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Dauug|36 minicomputer documentation

Privileged instructions

Privileged instructions are instructions that Dauug|36 uses to provide for and govern separation between user programs. This requires capabilities that must not be granted to user programs, or separation (sometimes informally called security) cannot be guaranteed. Every instruction described in this section can create havoc if misused. A program that contains one or more privileged instructions is called a privileged program.

It is difficult to categorize privileged instructions, due to overlap in both purpose and which components participate. Here is a system of four categories:

Because there are only about 25 privileged instructions, all instructions (instead of representative samples) are listed below for each category. Further information appears in the pages that are grouped under this one.

Unrestricted memory instructions

Of the ten memory instructions, five are simply privileged versions of nonprivileged instructions. That is, their privileged version (left column) bypasses the page table, but otherwise does what their nonprivileged counterpart (middle column) does.

Opcode Acts like Description
ADDRDM ADDLD add and read data memory*
RDM LD read data memory
RWDM LDSTO read and write data memory
WDM STO write data memory
WDM2 STO2 write data memory twice

*Minor differences exist due to page table side effects.

The five remaining memory instructions read and write the code memory and the page table. These have no nonprivileged counterparts.

Opcode Description
RCM1 read code memory 1
RCM2 read code memory 2
RPT read page table
WCM write code memory
WPT write page table

(Due to timing constraints and high net contention, reading an instruction from code memory requires an uninterrupted two-instruction sequence.)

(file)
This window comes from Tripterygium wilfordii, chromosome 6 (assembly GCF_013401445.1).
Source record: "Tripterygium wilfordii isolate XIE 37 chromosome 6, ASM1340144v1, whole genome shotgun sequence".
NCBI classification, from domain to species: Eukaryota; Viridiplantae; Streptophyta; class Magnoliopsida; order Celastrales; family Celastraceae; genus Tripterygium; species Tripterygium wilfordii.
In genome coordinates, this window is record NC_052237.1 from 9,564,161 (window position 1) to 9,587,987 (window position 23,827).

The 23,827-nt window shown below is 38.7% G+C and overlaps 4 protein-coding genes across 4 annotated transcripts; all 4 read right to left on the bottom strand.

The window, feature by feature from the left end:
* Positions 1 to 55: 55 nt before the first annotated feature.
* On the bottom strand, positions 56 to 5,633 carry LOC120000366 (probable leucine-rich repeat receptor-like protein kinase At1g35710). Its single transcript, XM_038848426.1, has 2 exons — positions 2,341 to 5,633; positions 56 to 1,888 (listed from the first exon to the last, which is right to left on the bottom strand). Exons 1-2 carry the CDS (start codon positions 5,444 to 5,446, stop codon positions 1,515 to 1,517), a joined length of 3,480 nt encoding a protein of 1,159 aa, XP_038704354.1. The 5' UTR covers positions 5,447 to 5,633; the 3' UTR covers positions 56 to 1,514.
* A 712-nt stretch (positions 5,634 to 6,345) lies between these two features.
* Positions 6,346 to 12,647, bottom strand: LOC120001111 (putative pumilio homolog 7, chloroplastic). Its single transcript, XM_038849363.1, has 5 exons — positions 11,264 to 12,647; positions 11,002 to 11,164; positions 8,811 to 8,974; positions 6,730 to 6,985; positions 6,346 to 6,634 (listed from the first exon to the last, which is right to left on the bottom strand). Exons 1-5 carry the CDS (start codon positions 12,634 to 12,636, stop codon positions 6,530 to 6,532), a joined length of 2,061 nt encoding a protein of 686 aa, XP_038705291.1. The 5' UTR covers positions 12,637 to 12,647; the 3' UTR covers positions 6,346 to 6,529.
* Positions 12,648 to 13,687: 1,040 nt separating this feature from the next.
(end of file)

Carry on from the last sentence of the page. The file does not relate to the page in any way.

Identity-modifying instructions

The Dauug|36 concept of user identity is expressed as an 8-bit register that holds the current user. By “user,” we mean a resource user of the CPU; that is, a running program. This 8-bit user contributes eight bits to addresses for these SRAMs:

The identity-modifying instructions manipulate these eight contributed bits, either by changing them at their source (the 8-bit register), or ANDing them out downstream to indicate eight zero bits—user 0 is the superuser—to the register file, return address stack, or page table.

In this list of the identity-modifying instructions, the word “user” refers to a nonprivileged user (not all eight user register bits are zero):

Opcode Description
NPCALL single instruction combining NPRIV and CALL
NPRIV use the user’s registers, page table, and call stack
PCALL single instruction combining PRIV and CALL
PEEK read register belonging to user
POKE write register belonging to user
PRIV use the superuser’s registers, page table, and call stack
SETUP use the superuser’s registers, but the user’s page table and call stack
USER set user identity to an 8-bit value

Aside. The Dauug|36 notion that user 0 is the superuser (is privileged) is an architectural fiction for electrical convenience. Privilege in this architecture is actually asserted by executing a privileged program.

Program initialization instructions

Here are four instructions that don’t fit the category of either memory instructions or identity-modifying instructions. All but XANY are necessary to initialize programs, and XANY shortens the amount of code needed to pre-clear 512 user registers by more than 500 instructions.

Opcode Description
CALI initialize call stack so all RETURN addresses will be valid
JANY branch to a register-specified location
TIMER set the number of instructions between multitasking interrupts
XANY execute a register-specified instruction


Neither HALT nor HIJACK are used for production assembly language programming, but they nonetheless both have opcodes and documentation.

Opcode Description
HALT for simulation only, pauses execution
HIJACK context switch template for all instructions

Marc W. Abel
Computer Science and Engineering
College of Engineering and Computer Science
Without secure hardware, there is no secure software.